In the wake of Tuesday's helicopter crash with five people aboard, the Montana Department of Natural Resources and Conservation has instituted a safety stand down of all of its aircraft for 48 hours out of an abundance of caution, officials said Wednesday.
"It will allow us to finish reviewing the incident and debrief all of the aviation resources that were a part of the Deep Creek Fire accident," officials said in an email, adding the decision was made at the direction and recommendation of the chief pilot and the safety officer of the DNRC Fire Protection Bureau. "It will allow us finish reviewing the incident and debrief all of the aviation resources that were a part of the Deep Creek Fire accident."
The cause of the accident is still under review. The 48-hour safety stand down started at 10:30 p.m. Tuesday.
The crash occurred while fighting the Deep Creek Canyon fire between Townsend and White Sulphur Springs. All five people aboard were able to safely exit the aircraft and were assessed by medical staff at both the Billings Clinic Broadwater in Townsend and St. Peter’s Health in Helena. They are now home with their families, DNRC officials said.
DNRC has 10 aircraft in its fleet that consists of seven helicopters and three fixed-wing aircraft.
Officials said Wednesday it was one of the five Bell UH-1H (Huey) type 2 helicopters used to support the agency’s initial attack fire suppression program.
DNRC officials said they are responsible for the review of the accident and the release of the report. The FAA and the National Traffic Safety Bureau have left the investigation to DNRC.
"We are giving both agencies photos and accident reports upon completion," a DNRC spokesperson said.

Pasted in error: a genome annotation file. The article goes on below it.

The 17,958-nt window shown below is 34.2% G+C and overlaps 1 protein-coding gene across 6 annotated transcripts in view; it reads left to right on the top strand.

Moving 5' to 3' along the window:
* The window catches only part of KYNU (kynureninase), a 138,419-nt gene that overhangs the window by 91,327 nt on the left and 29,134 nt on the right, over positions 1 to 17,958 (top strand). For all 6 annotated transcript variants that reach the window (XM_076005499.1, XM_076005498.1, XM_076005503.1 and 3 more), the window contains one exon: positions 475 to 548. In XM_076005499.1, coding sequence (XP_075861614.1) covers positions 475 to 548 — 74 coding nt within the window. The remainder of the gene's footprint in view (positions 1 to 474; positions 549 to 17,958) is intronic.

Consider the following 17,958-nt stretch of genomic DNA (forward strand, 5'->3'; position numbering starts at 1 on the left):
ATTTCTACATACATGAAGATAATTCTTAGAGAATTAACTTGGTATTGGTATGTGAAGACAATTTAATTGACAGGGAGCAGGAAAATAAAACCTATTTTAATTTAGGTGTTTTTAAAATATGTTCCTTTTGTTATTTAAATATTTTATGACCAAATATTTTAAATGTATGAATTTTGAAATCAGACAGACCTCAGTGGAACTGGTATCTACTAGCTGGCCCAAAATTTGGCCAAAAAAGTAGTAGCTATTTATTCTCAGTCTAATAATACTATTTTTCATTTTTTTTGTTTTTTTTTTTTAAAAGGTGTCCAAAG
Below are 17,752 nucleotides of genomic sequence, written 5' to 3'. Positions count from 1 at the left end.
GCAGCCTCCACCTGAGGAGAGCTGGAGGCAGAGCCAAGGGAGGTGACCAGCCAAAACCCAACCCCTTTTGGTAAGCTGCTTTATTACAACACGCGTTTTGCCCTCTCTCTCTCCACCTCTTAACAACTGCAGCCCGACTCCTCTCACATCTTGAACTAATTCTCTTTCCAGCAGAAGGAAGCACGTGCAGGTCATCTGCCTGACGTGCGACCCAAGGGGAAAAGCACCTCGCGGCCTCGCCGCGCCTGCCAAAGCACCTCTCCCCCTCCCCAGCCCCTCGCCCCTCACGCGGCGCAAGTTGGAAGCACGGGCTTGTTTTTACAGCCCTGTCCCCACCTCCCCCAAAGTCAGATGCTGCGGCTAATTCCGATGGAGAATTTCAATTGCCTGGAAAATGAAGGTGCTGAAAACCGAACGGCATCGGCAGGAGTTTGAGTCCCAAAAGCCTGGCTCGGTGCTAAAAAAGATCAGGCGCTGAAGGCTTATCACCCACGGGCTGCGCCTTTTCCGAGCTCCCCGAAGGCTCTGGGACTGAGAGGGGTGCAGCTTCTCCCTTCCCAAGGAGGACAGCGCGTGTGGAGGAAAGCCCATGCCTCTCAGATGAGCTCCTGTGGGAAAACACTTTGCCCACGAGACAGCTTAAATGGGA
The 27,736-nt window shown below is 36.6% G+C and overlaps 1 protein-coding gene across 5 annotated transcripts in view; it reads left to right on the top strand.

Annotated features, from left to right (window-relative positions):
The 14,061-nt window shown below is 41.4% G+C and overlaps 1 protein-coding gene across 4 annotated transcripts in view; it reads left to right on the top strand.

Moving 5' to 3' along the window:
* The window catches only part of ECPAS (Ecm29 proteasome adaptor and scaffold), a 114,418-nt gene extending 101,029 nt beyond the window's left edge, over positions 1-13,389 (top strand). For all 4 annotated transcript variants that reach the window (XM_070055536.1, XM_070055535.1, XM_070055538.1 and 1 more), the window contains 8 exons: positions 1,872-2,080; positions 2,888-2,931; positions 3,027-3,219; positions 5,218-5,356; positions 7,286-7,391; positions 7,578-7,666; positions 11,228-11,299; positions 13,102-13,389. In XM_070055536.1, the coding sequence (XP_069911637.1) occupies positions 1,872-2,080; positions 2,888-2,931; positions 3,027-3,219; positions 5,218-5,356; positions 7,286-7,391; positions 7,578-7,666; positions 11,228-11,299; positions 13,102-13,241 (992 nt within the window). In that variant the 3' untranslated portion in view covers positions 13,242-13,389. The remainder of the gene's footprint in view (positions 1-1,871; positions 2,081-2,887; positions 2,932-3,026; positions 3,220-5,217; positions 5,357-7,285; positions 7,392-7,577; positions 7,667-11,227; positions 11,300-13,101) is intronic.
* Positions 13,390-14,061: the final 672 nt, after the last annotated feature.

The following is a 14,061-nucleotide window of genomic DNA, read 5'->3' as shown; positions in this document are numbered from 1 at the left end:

A spokesman for the National Transportation Safety Board on Wednesday said they were aware of the incident and that it involved a Bell helicopter, but did not know the extent of the role the NTSB will be playing in the investigation.
Officials said the safety stand down will not have a significant effect on the "critical mission duties" of fighting the fire and noted that other cooperating agencies are still using aircraft.
The five Bell UH-1H helicopters are located in Helena, Missoula and Kalispell. Two are in Helena for statewide deployment.
Two light Bell 206 B-III type 3 helicopters are stationed in Helena. One is owned by the Department of Environmental Quality (DEQ). DNRC maintains this aircraft and provides pilot services to DEQ. In return, DNRC reserves the right to use this aircraft for fire missions. The second light helicopter is used as a backup aircraft or for additional coverage.
There are three fixed-wing Cessna 180 aircraft that are used primarily for fire patrol/detection and personnel transportation. They are kept in Helena, Missoula and Kalispell.
Assistant editor Phil Drake can be reached at 406-231-9021.